Teens & Alcohol Use
Underage drinking has a profound impact on the lives of teenagers. Research suggests the earlier the onset of underage drinking, the higher the risk of future illicit drug use and risky sexual behavior. Despite knowing the risks, teens are still drinking. But why?
First, researchers have looked at masculine norms. Norms are formed at an early age and seem to shape and guide how one is expected to interact and behave with others. Some masculine norms that are salient in our society include the drive for multiple sex partners, controlling and restricting emotion expression, competition, striving to appear heterosexual, and engaging in risky behaviors. If a male does not act in these masculine ways, society does not consider him a real man. Researchers have found that high levels of masculinity and adherence to masculine norms in college students were associated with binge drinking, intoxication, and alcohol-used related problems.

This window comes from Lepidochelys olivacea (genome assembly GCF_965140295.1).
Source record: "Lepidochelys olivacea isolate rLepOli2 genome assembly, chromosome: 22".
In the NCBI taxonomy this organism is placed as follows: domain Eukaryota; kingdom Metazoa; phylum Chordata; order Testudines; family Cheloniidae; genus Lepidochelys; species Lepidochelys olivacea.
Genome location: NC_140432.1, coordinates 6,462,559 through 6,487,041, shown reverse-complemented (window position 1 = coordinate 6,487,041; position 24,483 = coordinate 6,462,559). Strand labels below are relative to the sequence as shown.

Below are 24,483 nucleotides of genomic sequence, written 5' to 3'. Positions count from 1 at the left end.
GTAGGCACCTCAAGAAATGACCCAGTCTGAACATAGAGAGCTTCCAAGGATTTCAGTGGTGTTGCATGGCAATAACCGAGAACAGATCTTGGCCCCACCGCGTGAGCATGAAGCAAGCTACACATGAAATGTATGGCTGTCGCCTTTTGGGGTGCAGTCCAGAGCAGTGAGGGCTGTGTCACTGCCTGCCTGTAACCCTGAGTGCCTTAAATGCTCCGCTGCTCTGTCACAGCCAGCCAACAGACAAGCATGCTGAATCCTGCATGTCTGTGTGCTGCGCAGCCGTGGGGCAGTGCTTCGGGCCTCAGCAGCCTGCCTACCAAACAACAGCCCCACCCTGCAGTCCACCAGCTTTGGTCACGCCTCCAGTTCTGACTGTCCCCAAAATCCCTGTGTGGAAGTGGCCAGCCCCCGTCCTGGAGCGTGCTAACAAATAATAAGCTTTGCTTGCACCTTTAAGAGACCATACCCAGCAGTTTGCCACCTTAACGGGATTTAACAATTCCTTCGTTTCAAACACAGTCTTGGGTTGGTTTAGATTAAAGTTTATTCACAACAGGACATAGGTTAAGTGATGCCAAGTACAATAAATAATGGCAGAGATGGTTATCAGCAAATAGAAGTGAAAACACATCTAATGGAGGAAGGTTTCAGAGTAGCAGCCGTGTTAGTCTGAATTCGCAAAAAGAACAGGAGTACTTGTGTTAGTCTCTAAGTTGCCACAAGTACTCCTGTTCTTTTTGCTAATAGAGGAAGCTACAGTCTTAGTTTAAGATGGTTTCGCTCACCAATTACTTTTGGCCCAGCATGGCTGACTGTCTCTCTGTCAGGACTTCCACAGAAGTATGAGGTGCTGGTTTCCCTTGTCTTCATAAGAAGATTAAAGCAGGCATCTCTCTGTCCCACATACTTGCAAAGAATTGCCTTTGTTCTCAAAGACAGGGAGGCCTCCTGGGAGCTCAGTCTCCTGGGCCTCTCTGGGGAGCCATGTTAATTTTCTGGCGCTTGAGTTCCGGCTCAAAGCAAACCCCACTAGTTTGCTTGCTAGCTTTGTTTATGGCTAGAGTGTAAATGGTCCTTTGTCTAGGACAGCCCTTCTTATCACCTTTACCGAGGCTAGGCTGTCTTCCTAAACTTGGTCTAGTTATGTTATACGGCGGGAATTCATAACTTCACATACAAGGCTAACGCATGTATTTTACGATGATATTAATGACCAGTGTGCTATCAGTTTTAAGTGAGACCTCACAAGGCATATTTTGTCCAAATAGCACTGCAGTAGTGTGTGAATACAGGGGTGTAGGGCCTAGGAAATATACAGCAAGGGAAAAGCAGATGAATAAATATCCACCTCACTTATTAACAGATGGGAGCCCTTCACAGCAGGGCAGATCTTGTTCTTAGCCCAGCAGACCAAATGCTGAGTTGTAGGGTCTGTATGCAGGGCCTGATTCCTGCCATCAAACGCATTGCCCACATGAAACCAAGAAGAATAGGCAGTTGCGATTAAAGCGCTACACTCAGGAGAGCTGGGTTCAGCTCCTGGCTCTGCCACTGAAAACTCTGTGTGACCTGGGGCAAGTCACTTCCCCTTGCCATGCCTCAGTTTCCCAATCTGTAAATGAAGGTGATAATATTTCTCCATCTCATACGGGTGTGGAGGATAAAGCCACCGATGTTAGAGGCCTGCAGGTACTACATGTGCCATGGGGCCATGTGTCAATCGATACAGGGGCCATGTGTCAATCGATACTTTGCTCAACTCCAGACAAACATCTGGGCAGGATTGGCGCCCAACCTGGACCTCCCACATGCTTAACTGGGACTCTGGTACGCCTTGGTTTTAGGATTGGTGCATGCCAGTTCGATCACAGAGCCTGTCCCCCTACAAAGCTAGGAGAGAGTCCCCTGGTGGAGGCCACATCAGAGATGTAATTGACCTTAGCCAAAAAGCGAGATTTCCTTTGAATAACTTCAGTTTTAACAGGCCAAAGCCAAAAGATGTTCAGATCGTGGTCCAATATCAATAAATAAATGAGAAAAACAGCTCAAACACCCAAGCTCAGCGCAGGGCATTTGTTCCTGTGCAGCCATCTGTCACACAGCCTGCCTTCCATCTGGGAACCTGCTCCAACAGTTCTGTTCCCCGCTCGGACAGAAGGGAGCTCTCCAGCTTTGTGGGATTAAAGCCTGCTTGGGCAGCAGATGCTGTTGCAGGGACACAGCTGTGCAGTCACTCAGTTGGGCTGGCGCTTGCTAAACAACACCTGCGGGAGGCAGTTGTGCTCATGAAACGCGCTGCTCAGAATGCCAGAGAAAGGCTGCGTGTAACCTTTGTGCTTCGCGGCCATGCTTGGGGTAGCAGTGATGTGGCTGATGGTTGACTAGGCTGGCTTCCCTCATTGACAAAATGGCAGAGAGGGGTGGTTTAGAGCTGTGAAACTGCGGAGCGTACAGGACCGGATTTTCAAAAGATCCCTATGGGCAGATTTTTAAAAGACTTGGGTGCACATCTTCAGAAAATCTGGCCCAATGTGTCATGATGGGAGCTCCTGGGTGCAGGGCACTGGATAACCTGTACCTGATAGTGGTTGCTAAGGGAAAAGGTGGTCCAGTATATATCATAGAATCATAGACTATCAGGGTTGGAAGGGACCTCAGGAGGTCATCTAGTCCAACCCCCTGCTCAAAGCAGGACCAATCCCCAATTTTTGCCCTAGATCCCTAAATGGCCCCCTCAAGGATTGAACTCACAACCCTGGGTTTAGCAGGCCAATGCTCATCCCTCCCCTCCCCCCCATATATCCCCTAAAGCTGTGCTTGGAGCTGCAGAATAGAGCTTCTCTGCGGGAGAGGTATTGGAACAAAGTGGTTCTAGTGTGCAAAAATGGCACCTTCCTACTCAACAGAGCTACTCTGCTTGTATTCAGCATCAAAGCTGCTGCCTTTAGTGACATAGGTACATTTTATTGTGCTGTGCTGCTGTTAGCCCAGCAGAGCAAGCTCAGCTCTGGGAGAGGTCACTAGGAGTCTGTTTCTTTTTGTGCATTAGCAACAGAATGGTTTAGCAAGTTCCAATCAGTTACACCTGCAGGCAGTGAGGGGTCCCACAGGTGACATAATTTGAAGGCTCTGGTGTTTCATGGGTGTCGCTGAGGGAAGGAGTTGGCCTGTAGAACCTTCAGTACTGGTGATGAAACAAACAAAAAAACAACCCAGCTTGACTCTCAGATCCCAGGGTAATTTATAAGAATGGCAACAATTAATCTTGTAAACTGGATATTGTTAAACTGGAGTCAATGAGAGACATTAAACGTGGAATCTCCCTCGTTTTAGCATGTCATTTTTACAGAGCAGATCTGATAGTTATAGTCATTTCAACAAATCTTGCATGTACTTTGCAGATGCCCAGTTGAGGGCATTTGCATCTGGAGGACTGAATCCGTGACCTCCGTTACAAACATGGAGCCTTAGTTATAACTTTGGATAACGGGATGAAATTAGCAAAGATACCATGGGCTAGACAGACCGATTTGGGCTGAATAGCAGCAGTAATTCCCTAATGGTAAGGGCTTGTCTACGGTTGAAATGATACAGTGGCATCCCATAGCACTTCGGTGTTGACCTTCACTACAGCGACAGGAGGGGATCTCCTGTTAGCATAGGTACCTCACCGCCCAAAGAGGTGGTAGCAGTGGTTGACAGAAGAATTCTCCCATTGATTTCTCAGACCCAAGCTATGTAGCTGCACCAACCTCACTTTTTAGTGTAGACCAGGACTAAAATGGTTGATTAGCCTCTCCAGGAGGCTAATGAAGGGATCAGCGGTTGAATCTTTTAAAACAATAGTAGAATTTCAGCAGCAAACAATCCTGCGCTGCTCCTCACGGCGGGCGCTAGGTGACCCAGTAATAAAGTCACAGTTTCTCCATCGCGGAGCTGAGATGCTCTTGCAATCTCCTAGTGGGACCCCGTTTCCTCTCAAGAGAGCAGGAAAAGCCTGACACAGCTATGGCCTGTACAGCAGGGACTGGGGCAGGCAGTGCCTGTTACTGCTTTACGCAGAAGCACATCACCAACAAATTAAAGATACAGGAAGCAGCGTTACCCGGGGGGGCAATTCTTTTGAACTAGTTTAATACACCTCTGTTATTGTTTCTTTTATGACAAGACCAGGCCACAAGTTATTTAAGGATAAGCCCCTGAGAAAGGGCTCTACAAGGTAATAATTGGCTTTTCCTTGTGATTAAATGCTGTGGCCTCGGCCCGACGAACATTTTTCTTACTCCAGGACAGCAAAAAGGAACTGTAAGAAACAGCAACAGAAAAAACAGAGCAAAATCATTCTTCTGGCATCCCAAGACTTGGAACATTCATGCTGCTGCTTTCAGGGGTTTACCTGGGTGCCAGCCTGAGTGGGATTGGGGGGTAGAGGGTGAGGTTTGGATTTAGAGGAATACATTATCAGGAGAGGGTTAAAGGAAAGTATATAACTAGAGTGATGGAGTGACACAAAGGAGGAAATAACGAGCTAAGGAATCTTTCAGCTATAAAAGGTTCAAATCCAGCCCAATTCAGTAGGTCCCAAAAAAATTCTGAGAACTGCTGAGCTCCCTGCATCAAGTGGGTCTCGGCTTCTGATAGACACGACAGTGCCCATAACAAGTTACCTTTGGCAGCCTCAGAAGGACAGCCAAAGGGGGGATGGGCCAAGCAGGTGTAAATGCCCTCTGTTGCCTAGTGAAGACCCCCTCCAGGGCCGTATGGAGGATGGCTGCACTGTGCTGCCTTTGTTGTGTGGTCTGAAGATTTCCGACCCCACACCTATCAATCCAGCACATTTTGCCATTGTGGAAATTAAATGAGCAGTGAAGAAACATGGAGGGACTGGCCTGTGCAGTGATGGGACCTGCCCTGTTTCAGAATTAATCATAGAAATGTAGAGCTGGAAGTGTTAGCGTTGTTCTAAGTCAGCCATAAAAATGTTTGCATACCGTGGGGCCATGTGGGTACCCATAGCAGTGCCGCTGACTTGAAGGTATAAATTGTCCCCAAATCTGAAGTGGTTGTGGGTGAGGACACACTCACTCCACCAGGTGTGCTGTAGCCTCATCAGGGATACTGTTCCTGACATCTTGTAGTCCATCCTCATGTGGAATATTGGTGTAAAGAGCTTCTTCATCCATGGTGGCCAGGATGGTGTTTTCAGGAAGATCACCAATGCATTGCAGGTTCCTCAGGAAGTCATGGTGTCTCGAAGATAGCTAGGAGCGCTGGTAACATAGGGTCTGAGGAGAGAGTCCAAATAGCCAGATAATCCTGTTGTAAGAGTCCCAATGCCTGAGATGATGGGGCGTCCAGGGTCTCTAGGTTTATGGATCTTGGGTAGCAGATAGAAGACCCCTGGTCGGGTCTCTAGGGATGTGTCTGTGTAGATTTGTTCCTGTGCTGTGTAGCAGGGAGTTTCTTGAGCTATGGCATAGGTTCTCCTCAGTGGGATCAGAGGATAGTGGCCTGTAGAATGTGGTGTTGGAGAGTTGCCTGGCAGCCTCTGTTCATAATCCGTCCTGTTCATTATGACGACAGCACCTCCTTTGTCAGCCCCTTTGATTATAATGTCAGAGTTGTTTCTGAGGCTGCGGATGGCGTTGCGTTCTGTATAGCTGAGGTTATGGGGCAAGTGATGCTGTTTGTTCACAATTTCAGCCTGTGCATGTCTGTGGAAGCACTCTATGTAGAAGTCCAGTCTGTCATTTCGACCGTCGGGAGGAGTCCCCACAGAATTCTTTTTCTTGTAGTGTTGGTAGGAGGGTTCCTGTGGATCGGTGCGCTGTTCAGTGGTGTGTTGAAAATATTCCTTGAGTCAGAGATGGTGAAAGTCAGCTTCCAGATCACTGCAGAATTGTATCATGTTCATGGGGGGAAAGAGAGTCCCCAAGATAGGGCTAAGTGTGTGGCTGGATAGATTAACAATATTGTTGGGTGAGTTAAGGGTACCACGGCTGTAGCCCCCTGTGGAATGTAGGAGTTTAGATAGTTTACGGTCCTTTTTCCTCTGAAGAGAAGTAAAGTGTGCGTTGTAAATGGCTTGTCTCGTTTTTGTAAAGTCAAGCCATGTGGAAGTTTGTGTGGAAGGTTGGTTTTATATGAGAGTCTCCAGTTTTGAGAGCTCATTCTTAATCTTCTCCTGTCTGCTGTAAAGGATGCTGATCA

In addition to the link between masculine norms and alcohol use, peer pressure has also shown to be a factor. In late adolescence, parent involvement and supervision decreases while peer influence increases. Becoming a part of a peer group is an essential developmental milestone in adolescence as it fosters identity development and a sense of belonging. However, joining a peer group can come at a cost, as the individual likely conforms to the beliefs and values of the group.
Teens who conform to masculine norms are likely to seek out peers who engage in alcohol use and other risk-taking behaviors. Yet, they often fail to consider the negative side effects. Boys who adhere to these norms are more susceptible to peer pressure than girls, as they feel pressured to prove their manhood. Furthermore, “jocks” are less likely than “burnouts” to get away with alcohol use and inappropriate behavior, as this social group is favored in our society.
Conformity to adult norms is another link to underage drinking. Teenagers look up to adults as role models for the right way to behave. They learn expectations and norms from the adults they are surrounded by, thus when they see adults drink, they may desire to drink too. It is important to be mindful of the masculine norms, adult norms, and peer pressure in your family’s
environment to understand the risk your teen may be at to engage in underage drinking.